In India, 40 percent of women are more likely to be raped by their husbands than by a stranger. In a patriarchal society such as ours, women are still the inferior gender which in turn made men create our goddess-worshipping society into a chauvinistic one.
Marital rape refers to sexual intercourse between a man and a woman, where they are legally married and the woman does not consent to said intercourse. As sad as it is, section 375 of the Indian Penal Code (IPC) considers forced sex in marriages as a crime only when the wife is below age 15. Thus, marital rape is not a criminal offense under the IPC. Marital rape victims have to take recourse to the Protection of Women from Domestic Violence Act 2005 (PWDVA).
As many as 83 percent of married women in India between the ages of 15 and 49 have accused their husbands of sexual violence while 7 percent have called the former husband a perpetrator, according to the 2015-16 National Family Health Survey.
The NFHS-4 reported that 4 percent of the women were forced into sexual intercourse by the husband when the wife did not want to, 2.1 percent were forced to perform sexual acts they did not want to, and 3 percent were threatened to make them perform sexual acts that they did not wish to perform.
Any form of sexual violence perpetrated by a spouse is called marital rape. In 2017, the Better India reported India as being among 36 countries where marital rape is not a criminal offence.
In 2014, Ashish Gupta of the Rice Institute, a non-profit organisation, reported that the number of women, who have experienced sexual violence by their husbands, is 40 times the number of women experiencing sexual violence by non-intimate partners.
In 2017, The DailyO reported a 2014 study by the International Centre for Research on Women and the United Nations Population Fund on 9,500 respondents in seven states of India. The report said that 17 percent of the women reported sexual violence from husbands while 31 percent (one in every three) of men admitted that they had committed sexual violence against their wives.
And these are just statistics, let’s talk about the mentality of such predators.
Dr. Ratna Purwar, a gynecologist in Lucknow, said that often when women complained about forced sex there had been no such injuries that could prove rape. However, issues like swelling, itching, or maybe bleeding sometimes happen but in such cases, wives did not agree to report these injuries. She added that often when husbands were asked to refrain from forced sex, their response was, “Why did I marry her then?”
Dr. Purwar said women in India tolerated their husbands because of their financial dependence on them and it had become normal in their daily life despite the mental trauma affecting their health.
Dr. Veena Shrivastav, a retired gynecologist in Lucknow, said that during her training days Rajasthan was a hotspot for marital rapes. Even the brother-in-law or father-in-law would rape the married woman or widow of their brother or son.
In another example, Dr. Shrivastav talked of her experience with a young couple in Mathura where the husband would not take into account the situation or consent of the wife and had forced sex with her three or four times a day. “Marriages in India have a concept of ‘implied consent’ to sex and therefore, either happily or sadly women comply with it and do not report it,” she added.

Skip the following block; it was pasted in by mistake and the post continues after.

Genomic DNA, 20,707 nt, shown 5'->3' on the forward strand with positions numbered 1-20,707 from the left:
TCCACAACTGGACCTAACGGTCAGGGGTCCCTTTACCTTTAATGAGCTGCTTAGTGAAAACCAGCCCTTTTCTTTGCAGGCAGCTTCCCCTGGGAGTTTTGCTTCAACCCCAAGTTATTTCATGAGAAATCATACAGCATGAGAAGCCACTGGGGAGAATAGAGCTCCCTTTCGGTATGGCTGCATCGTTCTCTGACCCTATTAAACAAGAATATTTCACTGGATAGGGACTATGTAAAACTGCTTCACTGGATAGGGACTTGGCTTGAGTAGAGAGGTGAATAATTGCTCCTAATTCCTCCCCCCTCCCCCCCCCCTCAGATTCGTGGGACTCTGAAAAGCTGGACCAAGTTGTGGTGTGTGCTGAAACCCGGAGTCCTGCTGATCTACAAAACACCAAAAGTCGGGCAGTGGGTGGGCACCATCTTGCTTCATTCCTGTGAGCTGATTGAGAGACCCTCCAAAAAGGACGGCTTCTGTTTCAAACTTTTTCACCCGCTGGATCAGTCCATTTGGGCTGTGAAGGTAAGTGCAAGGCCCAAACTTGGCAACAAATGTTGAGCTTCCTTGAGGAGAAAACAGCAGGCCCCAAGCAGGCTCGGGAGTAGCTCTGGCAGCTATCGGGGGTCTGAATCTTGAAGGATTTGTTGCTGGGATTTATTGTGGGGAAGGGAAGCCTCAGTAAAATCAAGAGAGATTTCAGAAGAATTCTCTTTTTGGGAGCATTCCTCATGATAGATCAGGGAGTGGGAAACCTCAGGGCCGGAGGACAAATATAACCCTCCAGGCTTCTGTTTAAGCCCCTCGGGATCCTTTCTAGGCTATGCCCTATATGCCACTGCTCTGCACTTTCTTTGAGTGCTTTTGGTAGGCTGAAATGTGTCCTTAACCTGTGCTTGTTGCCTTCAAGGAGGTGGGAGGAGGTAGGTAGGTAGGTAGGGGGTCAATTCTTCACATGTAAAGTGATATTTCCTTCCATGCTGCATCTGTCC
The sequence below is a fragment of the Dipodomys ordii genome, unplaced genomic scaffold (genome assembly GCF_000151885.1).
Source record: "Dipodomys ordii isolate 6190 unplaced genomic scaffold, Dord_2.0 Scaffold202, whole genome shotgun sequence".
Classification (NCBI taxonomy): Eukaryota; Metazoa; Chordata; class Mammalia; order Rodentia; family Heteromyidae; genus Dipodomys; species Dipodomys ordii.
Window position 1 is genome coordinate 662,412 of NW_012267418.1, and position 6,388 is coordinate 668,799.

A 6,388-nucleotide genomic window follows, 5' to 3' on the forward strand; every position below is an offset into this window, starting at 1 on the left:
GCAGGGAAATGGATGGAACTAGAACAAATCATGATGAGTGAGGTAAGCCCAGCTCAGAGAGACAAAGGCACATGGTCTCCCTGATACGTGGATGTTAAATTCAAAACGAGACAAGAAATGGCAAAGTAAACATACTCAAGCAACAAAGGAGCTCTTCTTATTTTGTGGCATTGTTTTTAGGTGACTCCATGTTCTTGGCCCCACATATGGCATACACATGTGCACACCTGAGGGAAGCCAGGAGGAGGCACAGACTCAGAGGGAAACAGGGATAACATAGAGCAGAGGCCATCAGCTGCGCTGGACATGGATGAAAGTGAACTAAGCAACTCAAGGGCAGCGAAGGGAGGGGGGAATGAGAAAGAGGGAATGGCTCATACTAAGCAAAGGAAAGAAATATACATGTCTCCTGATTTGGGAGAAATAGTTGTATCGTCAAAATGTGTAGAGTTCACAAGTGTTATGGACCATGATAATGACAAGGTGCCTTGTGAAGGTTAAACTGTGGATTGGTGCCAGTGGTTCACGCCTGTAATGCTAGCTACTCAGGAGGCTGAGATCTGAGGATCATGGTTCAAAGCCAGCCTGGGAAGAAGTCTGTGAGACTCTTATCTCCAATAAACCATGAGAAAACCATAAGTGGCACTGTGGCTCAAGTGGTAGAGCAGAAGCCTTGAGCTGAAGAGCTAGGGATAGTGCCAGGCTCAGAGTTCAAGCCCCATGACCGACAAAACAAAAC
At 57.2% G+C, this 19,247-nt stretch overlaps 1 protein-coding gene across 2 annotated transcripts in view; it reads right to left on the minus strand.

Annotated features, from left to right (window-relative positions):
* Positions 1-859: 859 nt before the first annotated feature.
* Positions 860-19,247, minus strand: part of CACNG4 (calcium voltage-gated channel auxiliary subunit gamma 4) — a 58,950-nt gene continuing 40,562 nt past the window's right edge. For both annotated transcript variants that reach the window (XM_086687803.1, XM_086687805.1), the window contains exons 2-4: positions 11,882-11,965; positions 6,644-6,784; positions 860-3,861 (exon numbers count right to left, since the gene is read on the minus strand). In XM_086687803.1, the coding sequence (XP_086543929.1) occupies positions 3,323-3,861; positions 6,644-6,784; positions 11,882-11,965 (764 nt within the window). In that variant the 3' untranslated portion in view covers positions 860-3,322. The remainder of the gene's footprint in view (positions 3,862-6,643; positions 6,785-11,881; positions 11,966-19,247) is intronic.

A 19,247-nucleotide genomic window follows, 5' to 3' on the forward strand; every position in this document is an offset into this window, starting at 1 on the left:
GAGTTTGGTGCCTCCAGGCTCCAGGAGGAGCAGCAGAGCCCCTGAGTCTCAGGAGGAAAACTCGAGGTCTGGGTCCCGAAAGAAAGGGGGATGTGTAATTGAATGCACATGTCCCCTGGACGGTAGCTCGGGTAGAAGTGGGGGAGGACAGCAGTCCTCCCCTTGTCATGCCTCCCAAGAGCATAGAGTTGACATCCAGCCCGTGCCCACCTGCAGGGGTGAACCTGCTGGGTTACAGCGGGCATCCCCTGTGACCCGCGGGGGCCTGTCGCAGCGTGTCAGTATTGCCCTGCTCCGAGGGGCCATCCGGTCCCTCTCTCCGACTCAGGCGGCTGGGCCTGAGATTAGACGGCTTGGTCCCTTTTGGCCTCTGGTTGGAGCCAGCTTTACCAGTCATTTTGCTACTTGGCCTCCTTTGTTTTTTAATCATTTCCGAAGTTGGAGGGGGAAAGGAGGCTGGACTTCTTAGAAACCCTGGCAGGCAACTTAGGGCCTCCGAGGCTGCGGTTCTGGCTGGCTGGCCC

Marital Rape has more severe and long-lasting consequences for women because of the simple fact that the rapist is none other than her husband with whom she had expected to spend a lifetime of happiness. There are 2 categories:
- Physical effects- The physical effects of Marital Rape include injuries to private organs, bruises, torn muscles, lacerations, fatigue, fractures, etc. Women who are subjected to physical violence, as well as rape, suffer from other complications like blackened eyes, broken bones, and wounds inflicted by any sort of weapon, during sexual violence.
Women also go through some problems due to marital Rape like miscarriages, infections, infertility, and also the chances of diseases like HIV, etc.
- Psychological effects- The trauma a woman goes through when her husband repeatedly rapes her cannot be explained in words. The psychological effects are far worse than the physical effects. Some of the short-term psychological effects are shock, fear, stress, suicidal tendencies, etc.
Article 21 of the Indian constitution states “Protection of life and personal liberty”. The article includes the right to live with personal liberty and dignity but if a female is forcefully asked to have sexual intercourse with her husband then the validity of her right to exercise her personal liberty is questionable and her dignity is affected. An exception to Section 375 of the Indian Penal Code violates this right given to all females.
In the current scenario marital Rape can be only seen as rape which is legally permissible that negates the element of consent from the woman. It is high time that the judicial system in India makes laws criminalizing marital Rape to preserve the dignity of the woman.
Legal Service India said there were two reasons against the criminalization of marital rape. First, marriage was sacred and the criminalization of such an act would lead to the destabilization of society.
Secondly, there was the fear of a huge number of fraudulent cases being filed against husbands. To prove it medically is another loophole that has helped the perpetrators to continue to molest their wives and get away with the crime.
Feminists and women’s rights groups have long demanded criminalising marital rape. But, unlike domestic violence, and the various other aspects of rape, marital rape is yet to be a part of mainstream discourse – discussed in hushed tones and soon forgotten.
This post has been written by Mehek Sandhu, IIIrd year